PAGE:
Why I Will Not Seek the Death Penalty as Multnomah District Attorney
As I formally launch my candidacy for Multnomah County District Attorney, I’ve been looking at the issues and responsibilities of the office and thinking about how I can take the best approach to bringing smart, fair justice to all the people of our diverse county.
I’ve listened to experts in law enforcement, addiction treatment and recovery, mental health, harm reduction and victim services. I’ve spoken to crime victims and their families, as well as past offenders. I’ve met with advocates in legal services, housing, health care and education. I’ve sat down with religious, community and labor leaders. I’ve spent hours sharing ideas with elected leaders in Oregon and officials from other countries who pursue alternative approaches to criminal justice. And I’ve heard concerns from our young people — especially people of color — about how their communities and lives are directly impacted every day by the policies we pursue in our criminal justice system.
One thing has become very clear to me: The time has come to approach criminal justice differently in Multnomah County. There are big, complex issues we have to confront together. It won’t be easy, but that’s what committed leadership and integrity in public office are all about.
One compelling ethical and moral challenge stood out as I considered running for District Attorney, and I want to address it head-on and be crystal clear about where I stand from the very first days of my candidacy:
I oppose the death penalty.
I believe it is wrong.
As District Attorney, I will not seek the death sentence under any circumstance.
Let me tell you why:
- The death penalty is expensive, inefficient, racially-biased, and does not deter crime.
- There is a great deal of evidence that capital punishment is not applied evenly or fairly. People of color, people with cognitive impairments or developmental disabilities, and poor people are more likely to be sentenced to death.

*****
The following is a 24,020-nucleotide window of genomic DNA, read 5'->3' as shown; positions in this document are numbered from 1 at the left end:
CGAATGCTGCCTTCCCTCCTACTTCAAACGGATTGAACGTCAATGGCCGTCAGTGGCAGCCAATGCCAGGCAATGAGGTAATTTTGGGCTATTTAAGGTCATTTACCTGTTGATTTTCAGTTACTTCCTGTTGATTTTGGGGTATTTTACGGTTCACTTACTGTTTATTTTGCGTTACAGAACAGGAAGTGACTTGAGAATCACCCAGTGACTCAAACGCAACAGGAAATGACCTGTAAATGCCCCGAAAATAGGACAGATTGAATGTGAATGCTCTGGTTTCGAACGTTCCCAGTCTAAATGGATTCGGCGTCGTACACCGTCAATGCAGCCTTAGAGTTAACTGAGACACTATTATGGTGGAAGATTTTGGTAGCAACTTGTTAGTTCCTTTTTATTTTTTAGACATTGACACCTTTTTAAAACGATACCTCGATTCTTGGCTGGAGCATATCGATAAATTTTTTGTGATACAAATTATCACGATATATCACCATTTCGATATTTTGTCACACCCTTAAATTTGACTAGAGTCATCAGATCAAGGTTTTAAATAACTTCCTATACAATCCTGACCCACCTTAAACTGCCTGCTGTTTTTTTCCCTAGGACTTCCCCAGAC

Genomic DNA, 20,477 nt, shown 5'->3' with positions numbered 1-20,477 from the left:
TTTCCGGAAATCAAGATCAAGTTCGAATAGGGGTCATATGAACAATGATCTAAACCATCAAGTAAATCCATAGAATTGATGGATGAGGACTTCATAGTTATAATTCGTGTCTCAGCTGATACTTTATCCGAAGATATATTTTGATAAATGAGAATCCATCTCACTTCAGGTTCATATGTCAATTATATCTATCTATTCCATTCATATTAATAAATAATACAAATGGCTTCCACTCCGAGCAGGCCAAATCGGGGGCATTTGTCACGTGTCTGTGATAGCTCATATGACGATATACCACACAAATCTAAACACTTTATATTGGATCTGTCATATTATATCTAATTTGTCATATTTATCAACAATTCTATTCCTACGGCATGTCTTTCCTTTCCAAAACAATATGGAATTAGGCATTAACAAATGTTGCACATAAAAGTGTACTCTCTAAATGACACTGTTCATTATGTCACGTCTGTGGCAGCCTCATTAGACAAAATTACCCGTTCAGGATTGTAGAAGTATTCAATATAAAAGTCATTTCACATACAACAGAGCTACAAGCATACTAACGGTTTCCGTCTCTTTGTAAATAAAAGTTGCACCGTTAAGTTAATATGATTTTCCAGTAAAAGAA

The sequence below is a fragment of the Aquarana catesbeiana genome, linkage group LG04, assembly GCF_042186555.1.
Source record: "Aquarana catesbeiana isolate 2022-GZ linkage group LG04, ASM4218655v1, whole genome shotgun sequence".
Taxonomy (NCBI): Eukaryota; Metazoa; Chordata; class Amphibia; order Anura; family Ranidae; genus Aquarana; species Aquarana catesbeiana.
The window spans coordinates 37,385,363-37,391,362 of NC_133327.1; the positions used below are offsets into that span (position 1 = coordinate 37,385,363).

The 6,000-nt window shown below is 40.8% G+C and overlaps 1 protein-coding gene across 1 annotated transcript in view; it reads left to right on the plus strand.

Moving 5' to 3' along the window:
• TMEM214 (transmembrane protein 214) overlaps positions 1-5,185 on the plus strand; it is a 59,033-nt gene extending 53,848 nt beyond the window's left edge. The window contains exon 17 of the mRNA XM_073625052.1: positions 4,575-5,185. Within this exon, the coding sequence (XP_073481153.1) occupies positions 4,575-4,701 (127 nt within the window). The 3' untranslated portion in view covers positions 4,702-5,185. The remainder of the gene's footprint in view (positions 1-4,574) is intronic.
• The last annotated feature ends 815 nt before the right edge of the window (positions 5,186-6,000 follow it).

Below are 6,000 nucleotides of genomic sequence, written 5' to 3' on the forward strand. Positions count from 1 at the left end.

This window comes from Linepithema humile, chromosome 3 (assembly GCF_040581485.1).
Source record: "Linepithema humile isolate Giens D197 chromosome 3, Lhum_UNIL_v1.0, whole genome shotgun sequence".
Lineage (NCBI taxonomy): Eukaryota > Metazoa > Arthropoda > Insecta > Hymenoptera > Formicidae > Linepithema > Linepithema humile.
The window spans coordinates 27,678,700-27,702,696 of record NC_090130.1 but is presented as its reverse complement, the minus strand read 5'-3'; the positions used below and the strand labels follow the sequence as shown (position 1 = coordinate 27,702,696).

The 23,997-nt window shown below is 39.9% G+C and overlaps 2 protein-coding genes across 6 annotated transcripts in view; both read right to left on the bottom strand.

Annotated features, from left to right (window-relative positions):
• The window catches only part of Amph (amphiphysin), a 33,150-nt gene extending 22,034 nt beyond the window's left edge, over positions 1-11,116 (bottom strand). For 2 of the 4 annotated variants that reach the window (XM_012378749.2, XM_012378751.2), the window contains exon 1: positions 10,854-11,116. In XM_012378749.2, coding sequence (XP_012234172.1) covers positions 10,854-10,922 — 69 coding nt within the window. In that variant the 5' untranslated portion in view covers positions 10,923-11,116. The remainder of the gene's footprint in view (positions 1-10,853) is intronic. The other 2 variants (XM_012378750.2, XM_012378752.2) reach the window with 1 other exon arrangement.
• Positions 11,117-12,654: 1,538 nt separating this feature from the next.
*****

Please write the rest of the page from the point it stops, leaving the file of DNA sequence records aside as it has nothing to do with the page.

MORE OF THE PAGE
- Since the death penalty was reinstated in 1984, it has cost Oregonians tens of millions of dollars, and no person has been executed involuntarily since 1962.
- The death penalty heavily burdens our state’s courts and criminal justice system. In fact, each death penalty case costs the state between $800,000 and $1 million more to prosecute than standard aggravated murder cases.
- American history is sadly full of examples of citizens being executed and later found to be innocent. In addition, more than 156 innocent people have been released from death row in 26 states. Legal experts have estimated that one innocent person is exonerated for every nine who are executed.
This is not just an issue of conscience. It is also a test of leadership, honesty and effectiveness.
The recent move of the United States Department of Justice under President Donald Trump and Attorney General William Barr to reinstate the death penalty is a terrible step backward. Even in these dark times, I believe Multnomah County must keep moving forward and set an example for a modern criminal justice system that works.
The death penalty in Oregon is a failed policy, plain and simple.
It does not bring closure or more justice to victims and their families. It endangers the lives of innocent men and women. It is biased and barbaric. Taking a new approach to making our justice system smart, fair and accountable to all our communities means leaving this flawed relic of American history behind.
That is why, if I am elected District Attorney, I will say enough is enough and stop pursuing the death sentence. I believe a lifetime in prison is punishment enough for even the most violent crimes.
As Multnomah County District Attorney, I will no longer waste our office’s time and the taxpayers’ money on this flawed policy. Our state’s scarce resources could be better spent funding trauma-informed services for families of victims.
Starting my campaign out with a strong statement on the death penalty may not be politically smart. I’ve had more than a few political insiders advise me to just avoid talking about it — or to hide behind the idea that, because it is the law, there’s nothing I can do about it. But that’s not who I am — and it’s not the kind of District Attorney I want to be for the people of Multnomah County.
I look forward to a serious, principled debate on the death penalty and the many other challenges facing our criminal justice system in this campaign.
Together, let’s work for a fresh start and a new approach that brings a smart, fair justice system to all the people of our county.